6. Making Your First Program - Enter the Market Randomly

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1. Imitating

There is a well-known claim (or perhaps an urban legend) that mankind can only repeat "buying" and "selling" repeatedly like an ape, even if all the wisdo ms of the world was brought together.

True or not, let's now create a program that randomly enters a market! 

2. Let's Make the Main Program!

This one is very simple. Here we will develop a program that enters the market "once every hour" in either short or long direciton. 

  1. int init(){
  2. }
  1. int deinit(){
  2. }

We will not be using the two segments above, so nothing needs to be written in. 

  1. int start(){
  2.   if(Time[0]%360 != 0){
  3.     return(0);
  4.   }
  5.   MathSrand(TimeLocal());
  6.   if(MathRand()%2 == 0){
  7.     OrderSend(Symbol(),OP_BUY,0.1,Ask,3,Ask-StopLoss*Point,
  8.     Ask+TakeProfit*Point,NULL,0,0,Blue);
  9.   }else{
  10.     OrderSend(Symbol(),OP_SELL,0.1,Bid,3,Bid+StopLoss*Point,
  11.     Bid-TakeProfit*Point,NULL,0,0,Red);
  12.   }
  13. }

Lines 2~4 orders to disregard the rest if the current Unix time (number of seconds since January 1, 1970) cannot be divided evenly by 360. Time[0] points to the current Unix time (strictly speaking, about a second prior), and "return(0);" is a command to finish off the processes within start().  

Next up is the fifth line, but for the moment, just pretend it's a magic

Look at lines 6~12.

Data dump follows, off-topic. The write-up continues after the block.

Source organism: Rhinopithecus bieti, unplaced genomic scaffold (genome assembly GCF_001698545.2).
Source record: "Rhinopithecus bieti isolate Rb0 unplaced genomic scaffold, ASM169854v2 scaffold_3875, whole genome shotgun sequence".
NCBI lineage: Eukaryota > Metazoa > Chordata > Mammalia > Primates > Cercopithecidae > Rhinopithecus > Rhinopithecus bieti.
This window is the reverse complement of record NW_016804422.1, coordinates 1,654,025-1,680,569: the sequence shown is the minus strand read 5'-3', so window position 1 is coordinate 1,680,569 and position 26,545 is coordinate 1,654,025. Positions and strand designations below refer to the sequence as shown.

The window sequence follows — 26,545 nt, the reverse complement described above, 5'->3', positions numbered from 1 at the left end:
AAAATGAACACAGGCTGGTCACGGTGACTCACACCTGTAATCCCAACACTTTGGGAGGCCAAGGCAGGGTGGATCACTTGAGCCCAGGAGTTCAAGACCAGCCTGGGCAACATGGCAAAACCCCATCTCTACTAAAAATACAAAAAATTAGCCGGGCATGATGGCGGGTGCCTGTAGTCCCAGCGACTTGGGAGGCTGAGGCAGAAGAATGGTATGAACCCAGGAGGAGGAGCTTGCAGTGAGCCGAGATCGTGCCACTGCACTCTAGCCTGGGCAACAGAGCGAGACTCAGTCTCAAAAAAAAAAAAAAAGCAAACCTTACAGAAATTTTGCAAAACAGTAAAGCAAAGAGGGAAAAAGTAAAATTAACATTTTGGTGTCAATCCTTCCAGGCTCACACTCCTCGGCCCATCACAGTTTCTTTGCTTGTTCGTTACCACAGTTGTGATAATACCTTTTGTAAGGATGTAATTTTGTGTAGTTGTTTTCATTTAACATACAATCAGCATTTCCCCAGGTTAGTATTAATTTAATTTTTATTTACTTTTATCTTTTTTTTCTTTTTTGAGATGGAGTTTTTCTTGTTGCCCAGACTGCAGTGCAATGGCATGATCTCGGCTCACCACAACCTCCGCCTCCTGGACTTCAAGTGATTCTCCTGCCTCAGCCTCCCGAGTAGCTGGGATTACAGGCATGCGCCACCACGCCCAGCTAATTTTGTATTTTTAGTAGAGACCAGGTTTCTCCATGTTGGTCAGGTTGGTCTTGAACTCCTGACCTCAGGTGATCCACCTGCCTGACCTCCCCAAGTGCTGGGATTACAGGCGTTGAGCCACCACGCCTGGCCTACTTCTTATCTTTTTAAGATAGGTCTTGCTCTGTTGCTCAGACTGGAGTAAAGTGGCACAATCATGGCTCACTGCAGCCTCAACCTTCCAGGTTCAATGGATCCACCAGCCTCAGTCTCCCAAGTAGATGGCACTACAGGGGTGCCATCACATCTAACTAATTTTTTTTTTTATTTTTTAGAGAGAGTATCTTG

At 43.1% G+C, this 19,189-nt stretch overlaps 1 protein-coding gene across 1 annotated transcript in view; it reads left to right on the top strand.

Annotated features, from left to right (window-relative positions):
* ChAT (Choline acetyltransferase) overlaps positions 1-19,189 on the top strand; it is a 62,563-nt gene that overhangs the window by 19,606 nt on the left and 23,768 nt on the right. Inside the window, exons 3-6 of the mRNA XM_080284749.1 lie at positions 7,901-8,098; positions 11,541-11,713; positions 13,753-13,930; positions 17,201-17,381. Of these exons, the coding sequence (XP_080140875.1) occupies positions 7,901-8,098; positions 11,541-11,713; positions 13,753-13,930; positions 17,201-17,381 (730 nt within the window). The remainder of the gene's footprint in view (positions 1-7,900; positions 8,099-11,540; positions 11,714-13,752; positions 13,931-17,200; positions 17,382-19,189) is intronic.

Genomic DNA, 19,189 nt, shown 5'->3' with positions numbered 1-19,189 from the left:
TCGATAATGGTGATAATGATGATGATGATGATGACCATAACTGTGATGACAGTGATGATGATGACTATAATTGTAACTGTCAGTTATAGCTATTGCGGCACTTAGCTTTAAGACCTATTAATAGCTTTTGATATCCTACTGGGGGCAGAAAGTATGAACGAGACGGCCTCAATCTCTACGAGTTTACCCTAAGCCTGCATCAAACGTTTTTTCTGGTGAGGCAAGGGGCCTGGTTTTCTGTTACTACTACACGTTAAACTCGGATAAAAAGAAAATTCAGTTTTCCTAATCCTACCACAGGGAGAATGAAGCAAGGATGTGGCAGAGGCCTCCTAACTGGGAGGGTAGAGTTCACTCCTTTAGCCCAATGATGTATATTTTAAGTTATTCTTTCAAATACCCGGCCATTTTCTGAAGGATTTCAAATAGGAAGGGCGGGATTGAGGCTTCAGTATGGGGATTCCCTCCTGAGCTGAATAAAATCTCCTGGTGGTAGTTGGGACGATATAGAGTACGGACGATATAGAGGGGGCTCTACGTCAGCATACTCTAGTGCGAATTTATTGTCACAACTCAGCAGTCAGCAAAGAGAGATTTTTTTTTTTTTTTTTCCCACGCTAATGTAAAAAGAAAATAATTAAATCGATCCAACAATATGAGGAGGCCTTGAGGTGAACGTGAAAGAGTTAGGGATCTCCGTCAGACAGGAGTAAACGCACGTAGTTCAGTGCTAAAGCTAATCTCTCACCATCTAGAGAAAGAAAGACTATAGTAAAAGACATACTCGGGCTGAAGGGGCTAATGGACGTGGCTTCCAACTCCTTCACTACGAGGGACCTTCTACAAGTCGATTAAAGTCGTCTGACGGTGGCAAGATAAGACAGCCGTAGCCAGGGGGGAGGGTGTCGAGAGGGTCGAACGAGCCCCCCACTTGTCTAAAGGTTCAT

MathRand() generates a random number between 0 and 32767.
(Actually the magic in fifth line was to set up this random generation). 

Then it proceeds to check if the remainder of the generated number divided by 2 is 0. Indeed, this is simply looking for an even number. 

Processes on the seventh and eighth lines is directing to "buy the currency in 0.1 long position, within the range of 3 pips". 
(The code does not have to be split into two lines).
Additionally, StopLoss and TakeProfit are set as Ask-StopLoss*Point and Ask+TakeProfit*Point, respectively.

Additional explanations may be needed here.
Point is something that cancels out the differences in units between the traded currencies.
For example, in cases where USD/JPY moves "123.45"→"123.47", or when EUR/USD moves "1.2345"→"1.2347", both price movements are 2 pips, but they hold different digits. "Point" adjusts such digit gaps. 

In the example above, Ask-StopLoss*Point essentially means to "stop when it decreased as much as the StopLoss points from the buying price". 

3. Definition of Variables

As many of you may have notice by this point, StopLoss and TakeProfit are variables that are yet to be defined. 
The program is unusable if you do not define these variables first. 

  1. int init()

Add the following lines before the segment shown above. 

  1. extern int StopLoss = 15;
  2. extern int TakeProfit = 15;

Finally, the program should now look something like this. 

  1. extern int StopLoss = 15;
  2. extern int TakeProfit = 15;
  3.  
  4. int init(){
  5. }
  6.  
  7. int deinit(){
  8. }
  9.  
  10. int start(){
  11.   if(Time[0]%360 != 0){
  12.     return(0);
  13.   }
  14.   MathSrand(TimeLocal());
  15.   if(MathRand()%2 == 0){
  16.     OrderSend(Symbol(),OP_BUY,0.1,Ask,3,Ask-StopLoss*Point,
  17.     Ask+TakeProfit*Point,NULL,0,0,Blue);
  18.   }else{
  19.     OrderSend(Symbol(),OP_SELL,0.1,Bid,3,Bid+StopLoss*Point,
  20.     Bid-TakeProfit*Point,NULL,0,0,Red);
  21.   }
  22. }
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